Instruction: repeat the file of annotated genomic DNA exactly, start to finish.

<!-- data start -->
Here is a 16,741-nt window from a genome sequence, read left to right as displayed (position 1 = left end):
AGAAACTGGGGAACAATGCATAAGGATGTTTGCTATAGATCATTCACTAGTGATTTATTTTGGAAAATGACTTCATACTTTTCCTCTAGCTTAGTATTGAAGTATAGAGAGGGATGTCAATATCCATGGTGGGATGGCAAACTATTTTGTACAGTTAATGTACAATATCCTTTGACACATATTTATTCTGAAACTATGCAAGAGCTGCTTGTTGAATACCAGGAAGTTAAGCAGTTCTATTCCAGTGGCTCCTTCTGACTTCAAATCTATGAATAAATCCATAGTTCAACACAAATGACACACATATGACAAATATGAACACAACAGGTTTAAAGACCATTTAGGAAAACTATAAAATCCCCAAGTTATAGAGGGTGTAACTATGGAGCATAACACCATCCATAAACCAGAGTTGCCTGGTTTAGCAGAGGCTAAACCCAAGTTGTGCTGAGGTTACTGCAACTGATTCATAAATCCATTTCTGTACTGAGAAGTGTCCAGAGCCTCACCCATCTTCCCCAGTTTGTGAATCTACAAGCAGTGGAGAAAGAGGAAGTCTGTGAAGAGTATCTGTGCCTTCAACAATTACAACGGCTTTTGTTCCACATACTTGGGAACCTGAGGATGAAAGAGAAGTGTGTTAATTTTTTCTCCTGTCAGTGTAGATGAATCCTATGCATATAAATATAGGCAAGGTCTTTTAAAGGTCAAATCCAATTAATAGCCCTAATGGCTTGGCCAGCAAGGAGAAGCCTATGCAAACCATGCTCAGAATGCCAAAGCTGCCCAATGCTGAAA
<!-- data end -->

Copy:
Here is a 16,741-nt window from a genome sequence, read left to right as displayed (position 1 = left end):
AGAAACTGGGGAACAATGCATAAGGATGTTTGCTATAGATCATTCACTAGTGATTTATTTTGGAAAATGACTTCATACTTTTCCTCTAGCTTAGTATTGAAGTATAGAGAGGGATGTCAATATCCATGGTGGGATGGCAAACTATTTTGTACAGTTAATGTACAATATCCTTTGACACATATTTATTCTGAAACTATGCAAGAGCTGCTTGTTGAATACCAGGAAGTTAAGCAGTTCTATTCCAGTGGCTCCTTCTGACTTCAAATCTATGAATAAATCCATAGTTCAACACAAATGACACACATATGACAAATATGAACACAACAGGTTTAAAGACCATTTAGGAAAACTATAAAATCCCCAAGTTATAGAGGGTGTAACTATGGAGCATAACACCATCCATAAACCAGAGTTGCCTGGTTTAGCAGAGGCTAAACCCAAGTTGTGCTGAGGTTACTGCAACTGATTCATAAATCCATTTCTGTACTGAGAAGTGTCCAGAGCCTCACCCATCTTCCCCAGTTTGTGAATCTACAAGCAGTGGAGAAAGAGGAAGTCTGTGAAGAGTATCTGTGCCTTCAACAATTACAACGGCTTTTGTTCCACATACTTGGGAACCTGAGGATGAAAGAGAAGTGTGTTAATTTTTTCTCCTGTCAGTGTAGATGAATCCTATGCATATAAATATAGGCAAGGTCTTTTAAAGGTCAAATCCAATTAATAGCCCTAATGGCTTGGCCAGCAAGGAGAAGCCTATGCAAACCATGCTCAGAATGCCAAAGCTGCCCAATGCTGAAA